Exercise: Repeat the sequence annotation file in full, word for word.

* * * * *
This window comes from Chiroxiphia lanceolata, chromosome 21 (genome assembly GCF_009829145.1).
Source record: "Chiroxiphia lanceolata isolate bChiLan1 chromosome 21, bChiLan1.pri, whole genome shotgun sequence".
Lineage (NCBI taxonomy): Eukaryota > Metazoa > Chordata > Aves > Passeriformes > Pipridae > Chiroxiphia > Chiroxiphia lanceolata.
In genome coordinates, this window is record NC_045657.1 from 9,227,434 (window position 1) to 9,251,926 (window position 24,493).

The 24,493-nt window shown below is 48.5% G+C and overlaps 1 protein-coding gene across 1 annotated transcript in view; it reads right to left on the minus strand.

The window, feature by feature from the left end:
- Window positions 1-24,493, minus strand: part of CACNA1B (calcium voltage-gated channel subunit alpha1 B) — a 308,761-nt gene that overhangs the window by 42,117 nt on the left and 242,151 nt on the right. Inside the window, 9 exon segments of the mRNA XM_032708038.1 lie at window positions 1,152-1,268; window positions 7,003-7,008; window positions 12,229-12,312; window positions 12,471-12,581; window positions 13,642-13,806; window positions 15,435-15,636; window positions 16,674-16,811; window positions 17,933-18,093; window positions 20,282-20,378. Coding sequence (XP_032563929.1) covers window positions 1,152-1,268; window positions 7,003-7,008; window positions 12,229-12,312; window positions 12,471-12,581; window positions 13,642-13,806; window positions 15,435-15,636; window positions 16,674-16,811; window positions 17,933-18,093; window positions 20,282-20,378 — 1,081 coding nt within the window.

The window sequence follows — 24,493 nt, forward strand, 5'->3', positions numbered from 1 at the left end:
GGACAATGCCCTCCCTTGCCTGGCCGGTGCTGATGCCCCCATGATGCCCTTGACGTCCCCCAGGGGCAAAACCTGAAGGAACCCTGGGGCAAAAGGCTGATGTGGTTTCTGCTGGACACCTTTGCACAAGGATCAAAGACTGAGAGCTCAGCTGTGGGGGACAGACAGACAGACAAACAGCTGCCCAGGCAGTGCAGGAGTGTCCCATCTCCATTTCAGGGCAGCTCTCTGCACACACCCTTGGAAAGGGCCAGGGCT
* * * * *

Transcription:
This window comes from Chiroxiphia lanceolata, chromosome 21 (genome assembly GCF_009829145.1).
Source record: "Chiroxiphia lanceolata isolate bChiLan1 chromosome 21, bChiLan1.pri, whole genome shotgun sequence".
Lineage (NCBI taxonomy): Eukaryota > Metazoa > Chordata > Aves > Passeriformes > Pipridae > Chiroxiphia > Chiroxiphia lanceolata.
In genome coordinates, this window is record NC_045657.1 from 9,227,434 (window position 1) to 9,251,926 (window position 24,493).

The 24,493-nt window shown below is 48.5% G+C and overlaps 1 protein-coding gene across 1 annotated transcript in view; it reads right to left on the minus strand.

The window, feature by feature from the left end:
- Window positions 1-24,493, minus strand: part of CACNA1B (calcium voltage-gated channel subunit alpha1 B) — a 308,761-nt gene that overhangs the window by 42,117 nt on the left and 242,151 nt on the right. Inside the window, 9 exon segments of the mRNA XM_032708038.1 lie at window positions 1,152-1,268; window positions 7,003-7,008; window positions 12,229-12,312; window positions 12,471-12,581; window positions 13,642-13,806; window positions 15,435-15,636; window positions 16,674-16,811; window positions 17,933-18,093; window positions 20,282-20,378. Coding sequence (XP_032563929.1) covers window positions 1,152-1,268; window positions 7,003-7,008; window positions 12,229-12,312; window positions 12,471-12,581; window positions 13,642-13,806; window positions 15,435-15,636; window positions 16,674-16,811; window positions 17,933-18,093; window positions 20,282-20,378 — 1,081 coding nt within the window.

The window sequence follows — 24,493 nt, forward strand, 5'->3', positions numbered from 1 at the left end:
GGACAATGCCCTCCCTTGCCTGGCCGGTGCTGATGCCCCCATGATGCCCTTGACGTCCCCCAGGGGCAAAACCTGAAGGAACCCTGGGGCAAAAGGCTGATGTGGTTTCTGCTGGACACCTTTGCACAAGGATCAAAGACTGAGAGCTCAGCTGTGGGGGACAGACAGACAGACAAACAGCTGCCCAGGCAGTGCAGGAGTGTCCCATCTCCATTTCAGGGCAGCTCTCTGCACACACCCTTGGAAAGGGCCAGGGCT